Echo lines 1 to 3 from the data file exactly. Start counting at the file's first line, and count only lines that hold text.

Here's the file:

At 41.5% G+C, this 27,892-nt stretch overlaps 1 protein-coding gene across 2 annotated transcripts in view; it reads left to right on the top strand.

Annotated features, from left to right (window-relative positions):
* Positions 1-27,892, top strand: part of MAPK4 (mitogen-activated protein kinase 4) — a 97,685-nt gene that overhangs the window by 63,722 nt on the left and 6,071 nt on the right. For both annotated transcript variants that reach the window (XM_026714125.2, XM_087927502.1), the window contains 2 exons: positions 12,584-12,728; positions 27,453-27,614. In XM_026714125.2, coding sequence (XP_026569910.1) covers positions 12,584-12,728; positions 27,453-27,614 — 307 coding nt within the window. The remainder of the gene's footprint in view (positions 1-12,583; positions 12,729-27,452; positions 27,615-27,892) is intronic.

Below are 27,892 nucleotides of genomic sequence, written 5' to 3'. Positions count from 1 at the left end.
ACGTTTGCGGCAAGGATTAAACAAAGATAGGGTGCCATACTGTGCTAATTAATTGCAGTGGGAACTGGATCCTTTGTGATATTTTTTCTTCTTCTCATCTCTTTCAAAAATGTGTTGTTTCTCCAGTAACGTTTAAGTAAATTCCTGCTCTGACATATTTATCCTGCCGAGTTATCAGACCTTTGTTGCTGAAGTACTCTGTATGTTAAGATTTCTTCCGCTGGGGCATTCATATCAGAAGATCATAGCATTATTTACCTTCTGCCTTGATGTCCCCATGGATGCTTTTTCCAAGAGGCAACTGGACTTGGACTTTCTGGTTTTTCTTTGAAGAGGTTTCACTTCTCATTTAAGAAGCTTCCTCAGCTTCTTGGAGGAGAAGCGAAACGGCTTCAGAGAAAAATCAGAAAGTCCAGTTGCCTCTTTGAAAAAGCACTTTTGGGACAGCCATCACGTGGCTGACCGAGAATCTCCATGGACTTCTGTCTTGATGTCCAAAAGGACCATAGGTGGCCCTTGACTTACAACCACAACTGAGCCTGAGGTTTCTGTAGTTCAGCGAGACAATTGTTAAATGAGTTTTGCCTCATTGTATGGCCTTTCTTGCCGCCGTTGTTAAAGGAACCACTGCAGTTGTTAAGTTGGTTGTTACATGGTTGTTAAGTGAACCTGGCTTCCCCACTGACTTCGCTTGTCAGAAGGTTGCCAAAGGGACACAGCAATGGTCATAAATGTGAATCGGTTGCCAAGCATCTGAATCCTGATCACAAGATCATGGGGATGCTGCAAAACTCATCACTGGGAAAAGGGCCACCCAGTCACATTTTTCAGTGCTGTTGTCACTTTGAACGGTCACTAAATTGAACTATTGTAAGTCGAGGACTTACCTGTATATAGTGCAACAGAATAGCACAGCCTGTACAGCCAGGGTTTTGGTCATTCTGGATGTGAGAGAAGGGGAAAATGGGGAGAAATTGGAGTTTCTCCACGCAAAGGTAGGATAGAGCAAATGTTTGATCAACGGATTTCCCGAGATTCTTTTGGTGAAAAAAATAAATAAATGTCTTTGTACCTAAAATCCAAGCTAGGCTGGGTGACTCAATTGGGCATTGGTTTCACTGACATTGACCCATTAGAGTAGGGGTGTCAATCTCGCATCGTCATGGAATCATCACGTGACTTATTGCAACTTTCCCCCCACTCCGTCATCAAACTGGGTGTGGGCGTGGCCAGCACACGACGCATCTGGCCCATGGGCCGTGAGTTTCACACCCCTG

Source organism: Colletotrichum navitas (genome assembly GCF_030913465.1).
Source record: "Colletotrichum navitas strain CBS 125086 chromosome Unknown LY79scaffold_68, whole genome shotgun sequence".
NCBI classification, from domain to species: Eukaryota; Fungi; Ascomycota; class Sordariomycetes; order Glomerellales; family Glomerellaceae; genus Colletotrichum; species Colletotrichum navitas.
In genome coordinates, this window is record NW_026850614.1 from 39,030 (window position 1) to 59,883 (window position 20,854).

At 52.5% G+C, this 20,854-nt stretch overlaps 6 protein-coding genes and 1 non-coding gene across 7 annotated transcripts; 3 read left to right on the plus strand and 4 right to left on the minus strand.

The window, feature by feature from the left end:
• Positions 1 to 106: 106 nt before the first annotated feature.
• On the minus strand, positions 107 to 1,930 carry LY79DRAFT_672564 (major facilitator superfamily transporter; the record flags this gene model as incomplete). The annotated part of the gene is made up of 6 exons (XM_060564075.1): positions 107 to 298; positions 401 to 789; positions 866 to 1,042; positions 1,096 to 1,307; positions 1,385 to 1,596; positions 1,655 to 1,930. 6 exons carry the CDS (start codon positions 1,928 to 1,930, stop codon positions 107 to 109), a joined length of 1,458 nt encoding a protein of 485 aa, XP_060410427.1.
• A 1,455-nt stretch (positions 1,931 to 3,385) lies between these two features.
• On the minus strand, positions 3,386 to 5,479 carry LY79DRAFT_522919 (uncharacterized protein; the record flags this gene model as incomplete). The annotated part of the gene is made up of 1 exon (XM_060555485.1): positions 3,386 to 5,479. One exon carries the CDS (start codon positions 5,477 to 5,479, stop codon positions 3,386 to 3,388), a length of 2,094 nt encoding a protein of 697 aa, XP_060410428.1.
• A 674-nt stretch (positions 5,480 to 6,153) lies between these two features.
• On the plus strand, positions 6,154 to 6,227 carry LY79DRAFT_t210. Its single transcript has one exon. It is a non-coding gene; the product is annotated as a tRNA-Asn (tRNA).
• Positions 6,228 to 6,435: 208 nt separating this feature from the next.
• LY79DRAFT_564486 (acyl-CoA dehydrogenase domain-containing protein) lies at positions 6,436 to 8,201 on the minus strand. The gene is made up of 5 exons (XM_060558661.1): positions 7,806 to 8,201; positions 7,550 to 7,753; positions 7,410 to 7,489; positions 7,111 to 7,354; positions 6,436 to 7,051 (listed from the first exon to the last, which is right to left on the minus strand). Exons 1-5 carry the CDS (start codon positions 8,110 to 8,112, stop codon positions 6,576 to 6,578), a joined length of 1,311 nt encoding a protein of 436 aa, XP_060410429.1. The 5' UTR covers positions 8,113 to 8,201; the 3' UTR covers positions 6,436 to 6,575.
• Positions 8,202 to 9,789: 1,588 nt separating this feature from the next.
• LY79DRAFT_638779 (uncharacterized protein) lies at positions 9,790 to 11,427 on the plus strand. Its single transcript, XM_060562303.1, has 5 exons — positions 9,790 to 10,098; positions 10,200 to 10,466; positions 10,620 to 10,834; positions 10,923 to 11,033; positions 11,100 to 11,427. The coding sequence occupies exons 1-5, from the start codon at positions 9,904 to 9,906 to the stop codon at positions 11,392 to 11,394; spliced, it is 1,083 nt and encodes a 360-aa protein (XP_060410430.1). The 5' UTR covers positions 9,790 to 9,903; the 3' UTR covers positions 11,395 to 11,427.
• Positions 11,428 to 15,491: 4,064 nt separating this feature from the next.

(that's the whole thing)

At 41.5% G+C, this 27,892-nt stretch overlaps 1 protein-coding gene across 2 annotated transcripts in view; it reads left to right on the top strand.

Annotated features, from left to right (window-relative positions):
* Positions 1-27,892, top strand: part of MAPK4 (mitogen-activated protein kinase 4) — a 97,685-nt gene that overhangs the window by 63,722 nt on the left and 6,071 nt on the right. For both annotated transcript variants that reach the window (XM_026714125.2, XM_087927502.1), the window contains 2 exons: positions 12,584-12,728; positions 27,453-27,614. In XM_026714125.2, coding sequence (XP_026569910.1) covers positions 12,584-12,728; positions 27,453-27,614 — 307 coding nt within the window. The remainder of the gene's footprint in view (positions 1-12,583; positions 12,729-27,452; positions 27,615-27,892) is intronic.